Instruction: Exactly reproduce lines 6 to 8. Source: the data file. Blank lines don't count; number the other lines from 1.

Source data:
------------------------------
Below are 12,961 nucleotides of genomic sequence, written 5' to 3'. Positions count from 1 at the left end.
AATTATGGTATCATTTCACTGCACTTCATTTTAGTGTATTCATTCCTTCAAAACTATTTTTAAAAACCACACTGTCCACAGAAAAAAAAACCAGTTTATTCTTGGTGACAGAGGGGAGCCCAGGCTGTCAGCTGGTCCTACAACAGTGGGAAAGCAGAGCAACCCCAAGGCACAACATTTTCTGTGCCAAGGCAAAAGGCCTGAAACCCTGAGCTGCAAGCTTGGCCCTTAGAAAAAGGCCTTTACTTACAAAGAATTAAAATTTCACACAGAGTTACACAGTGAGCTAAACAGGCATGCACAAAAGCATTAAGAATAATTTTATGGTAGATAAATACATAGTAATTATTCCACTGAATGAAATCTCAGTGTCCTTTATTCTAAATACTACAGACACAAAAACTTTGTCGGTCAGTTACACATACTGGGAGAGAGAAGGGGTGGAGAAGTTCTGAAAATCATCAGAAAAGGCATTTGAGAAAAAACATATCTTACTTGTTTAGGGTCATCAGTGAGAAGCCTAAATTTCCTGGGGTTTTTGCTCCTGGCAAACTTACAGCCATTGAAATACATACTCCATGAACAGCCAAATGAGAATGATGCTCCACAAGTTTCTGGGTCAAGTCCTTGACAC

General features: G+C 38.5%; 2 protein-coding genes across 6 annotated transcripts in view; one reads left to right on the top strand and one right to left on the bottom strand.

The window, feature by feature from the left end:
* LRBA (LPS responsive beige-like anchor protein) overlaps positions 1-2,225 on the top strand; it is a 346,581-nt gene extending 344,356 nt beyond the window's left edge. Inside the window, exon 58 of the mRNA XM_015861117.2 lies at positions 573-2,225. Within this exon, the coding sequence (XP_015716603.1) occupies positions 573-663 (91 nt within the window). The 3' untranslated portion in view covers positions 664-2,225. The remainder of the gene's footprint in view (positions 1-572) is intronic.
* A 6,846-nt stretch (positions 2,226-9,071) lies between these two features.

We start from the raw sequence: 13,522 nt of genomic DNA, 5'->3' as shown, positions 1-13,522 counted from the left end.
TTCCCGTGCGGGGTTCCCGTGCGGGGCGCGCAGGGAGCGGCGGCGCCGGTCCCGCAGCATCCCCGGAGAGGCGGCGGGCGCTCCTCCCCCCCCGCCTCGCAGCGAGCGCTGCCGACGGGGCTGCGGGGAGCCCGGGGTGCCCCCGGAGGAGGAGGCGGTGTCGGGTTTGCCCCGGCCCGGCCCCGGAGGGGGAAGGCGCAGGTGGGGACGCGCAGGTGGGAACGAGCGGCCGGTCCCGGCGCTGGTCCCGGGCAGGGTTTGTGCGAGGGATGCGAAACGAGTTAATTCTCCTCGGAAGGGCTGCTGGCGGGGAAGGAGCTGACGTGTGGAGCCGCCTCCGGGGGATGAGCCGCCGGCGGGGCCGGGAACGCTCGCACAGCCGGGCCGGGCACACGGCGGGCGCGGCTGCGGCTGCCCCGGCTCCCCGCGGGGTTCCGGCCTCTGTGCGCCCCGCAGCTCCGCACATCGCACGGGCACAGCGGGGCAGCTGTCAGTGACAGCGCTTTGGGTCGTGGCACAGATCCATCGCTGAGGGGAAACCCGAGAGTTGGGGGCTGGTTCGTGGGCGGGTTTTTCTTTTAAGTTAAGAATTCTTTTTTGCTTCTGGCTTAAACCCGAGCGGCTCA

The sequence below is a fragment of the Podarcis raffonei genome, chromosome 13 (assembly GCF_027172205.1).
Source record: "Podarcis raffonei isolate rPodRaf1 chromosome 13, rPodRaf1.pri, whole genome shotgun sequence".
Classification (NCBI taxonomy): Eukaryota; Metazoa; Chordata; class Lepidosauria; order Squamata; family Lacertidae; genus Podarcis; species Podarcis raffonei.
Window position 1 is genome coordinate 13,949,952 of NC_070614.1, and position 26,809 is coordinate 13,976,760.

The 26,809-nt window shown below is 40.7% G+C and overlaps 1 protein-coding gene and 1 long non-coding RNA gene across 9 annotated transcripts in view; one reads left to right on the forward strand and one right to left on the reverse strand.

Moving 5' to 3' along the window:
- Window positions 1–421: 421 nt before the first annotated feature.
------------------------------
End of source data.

* A 6,846-nt stretch (positions 2,226-9,071) lies between these two features.

We start from the raw sequence: 13,522 nt of genomic DNA, 5'->3' as shown, positions 1-13,522 counted from the left end.
TTCCCGTGCGGGGTTCCCGTGCGGGGCGCGCAGGGAGCGGCGGCGCCGGTCCCGCAGCATCCCCGGAGAGGCGGCGGGCGCTCCTCCCCCCCCGCCTCGCAGCGAGCGCTGCCGACGGGGCTGCGGGGAGCCCGGGGTGCCCCCGGAGGAGGAGGCGGTGTCGGGTTTGCCCCGGCCCGGCCCCGGAGGGGGAAGGCGCAGGTGGGGACGCGCAGGTGGGAACGAGCGGCCGGTCCCGGCGCTGGTCCCGGGCAGGGTTTGTGCGAGGGATGCGAAACGAGTTAATTCTCCTCGGAAGGGCTGCTGGCGGGGAAGGAGCTGACGTGTGGAGCCGCCTCCGGGGGATGAGCCGCCGGCGGGGCCGGGAACGCTCGCACAGCCGGGCCGGGCACACGGCGGGCGCGGCTGCGGCTGCCCCGGCTCCCCGCGGGGTTCCGGCCTCTGTGCGCCCCGCAGCTCCGCACATCGCACGGGCACAGCGGGGCAGCTGTCAGTGACAGCGCTTTGGGTCGTGGCACAGATCCATCGCTGAGGGGAAACCCGAGAGTTGGGGGCTGGTTCGTGGGCGGGTTTTTCTTTTAAGTTAAGAATTCTTTTTTGCTTCTGGCTTAAACCCGAGCGGCTCA